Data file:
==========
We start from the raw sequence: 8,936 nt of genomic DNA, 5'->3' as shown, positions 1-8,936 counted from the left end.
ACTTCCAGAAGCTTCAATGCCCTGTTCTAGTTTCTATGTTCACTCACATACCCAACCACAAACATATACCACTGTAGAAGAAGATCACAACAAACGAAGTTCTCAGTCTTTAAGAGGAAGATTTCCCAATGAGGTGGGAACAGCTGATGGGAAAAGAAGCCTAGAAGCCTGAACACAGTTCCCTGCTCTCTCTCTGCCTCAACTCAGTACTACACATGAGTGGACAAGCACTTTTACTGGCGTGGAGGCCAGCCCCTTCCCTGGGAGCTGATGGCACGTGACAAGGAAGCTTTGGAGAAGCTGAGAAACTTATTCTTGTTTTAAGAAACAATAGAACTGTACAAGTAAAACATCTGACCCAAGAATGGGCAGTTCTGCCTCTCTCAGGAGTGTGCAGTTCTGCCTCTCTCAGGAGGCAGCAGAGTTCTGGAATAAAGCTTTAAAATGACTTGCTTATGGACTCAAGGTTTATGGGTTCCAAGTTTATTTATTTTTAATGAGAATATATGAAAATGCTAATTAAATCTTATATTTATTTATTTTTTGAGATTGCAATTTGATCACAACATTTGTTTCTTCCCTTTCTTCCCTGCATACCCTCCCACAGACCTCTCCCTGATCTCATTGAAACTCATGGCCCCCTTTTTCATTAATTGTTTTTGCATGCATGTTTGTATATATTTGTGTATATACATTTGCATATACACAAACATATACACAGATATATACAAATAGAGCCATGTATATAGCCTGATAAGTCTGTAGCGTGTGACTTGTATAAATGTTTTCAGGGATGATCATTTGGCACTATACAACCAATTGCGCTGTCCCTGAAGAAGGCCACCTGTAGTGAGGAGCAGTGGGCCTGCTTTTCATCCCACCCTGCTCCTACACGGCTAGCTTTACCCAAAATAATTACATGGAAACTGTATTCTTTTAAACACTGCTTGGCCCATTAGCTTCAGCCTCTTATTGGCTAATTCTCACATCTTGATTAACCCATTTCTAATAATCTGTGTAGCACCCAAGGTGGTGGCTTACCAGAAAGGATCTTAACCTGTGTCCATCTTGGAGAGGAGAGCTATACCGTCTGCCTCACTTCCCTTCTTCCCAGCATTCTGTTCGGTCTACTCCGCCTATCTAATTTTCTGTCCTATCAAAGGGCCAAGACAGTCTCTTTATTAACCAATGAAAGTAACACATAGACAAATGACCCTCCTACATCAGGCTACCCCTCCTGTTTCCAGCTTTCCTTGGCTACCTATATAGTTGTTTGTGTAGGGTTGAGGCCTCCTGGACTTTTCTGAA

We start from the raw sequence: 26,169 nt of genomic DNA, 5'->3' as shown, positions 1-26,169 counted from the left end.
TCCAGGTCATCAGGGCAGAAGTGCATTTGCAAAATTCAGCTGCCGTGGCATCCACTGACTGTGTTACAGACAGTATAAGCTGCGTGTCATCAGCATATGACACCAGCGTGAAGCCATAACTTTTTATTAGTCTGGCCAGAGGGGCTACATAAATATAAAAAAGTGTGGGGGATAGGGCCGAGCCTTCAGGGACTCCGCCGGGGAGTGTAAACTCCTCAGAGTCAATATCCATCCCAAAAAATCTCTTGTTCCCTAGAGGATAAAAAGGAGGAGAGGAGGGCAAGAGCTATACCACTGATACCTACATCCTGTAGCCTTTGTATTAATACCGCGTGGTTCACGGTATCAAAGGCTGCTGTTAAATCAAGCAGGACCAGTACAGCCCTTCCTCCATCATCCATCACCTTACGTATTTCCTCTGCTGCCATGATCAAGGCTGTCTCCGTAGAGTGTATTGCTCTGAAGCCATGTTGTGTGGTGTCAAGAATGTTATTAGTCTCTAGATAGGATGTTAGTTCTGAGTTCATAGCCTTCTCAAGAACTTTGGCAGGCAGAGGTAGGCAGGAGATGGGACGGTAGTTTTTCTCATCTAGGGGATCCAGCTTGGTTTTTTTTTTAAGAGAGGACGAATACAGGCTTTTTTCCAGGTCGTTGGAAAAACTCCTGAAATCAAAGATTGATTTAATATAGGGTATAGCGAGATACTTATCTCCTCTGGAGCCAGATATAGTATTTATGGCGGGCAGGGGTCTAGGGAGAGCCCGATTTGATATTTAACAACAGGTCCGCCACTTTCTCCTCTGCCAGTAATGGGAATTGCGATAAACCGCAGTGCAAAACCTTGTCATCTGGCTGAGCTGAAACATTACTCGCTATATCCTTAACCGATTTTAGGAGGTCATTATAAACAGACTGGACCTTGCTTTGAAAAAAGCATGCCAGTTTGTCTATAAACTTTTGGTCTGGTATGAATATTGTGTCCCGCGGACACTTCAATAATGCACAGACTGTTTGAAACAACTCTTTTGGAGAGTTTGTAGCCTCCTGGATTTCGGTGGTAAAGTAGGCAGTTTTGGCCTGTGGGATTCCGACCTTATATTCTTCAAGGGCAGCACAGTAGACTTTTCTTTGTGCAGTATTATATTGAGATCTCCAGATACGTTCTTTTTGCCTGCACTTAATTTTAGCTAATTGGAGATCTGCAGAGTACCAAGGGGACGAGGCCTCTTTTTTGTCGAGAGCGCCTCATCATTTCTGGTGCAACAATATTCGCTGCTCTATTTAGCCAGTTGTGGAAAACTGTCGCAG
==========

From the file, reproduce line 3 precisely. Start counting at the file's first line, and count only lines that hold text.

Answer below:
We start from the raw sequence: 26,169 nt of genomic DNA, 5'->3' as shown, positions 1-26,169 counted from the left end.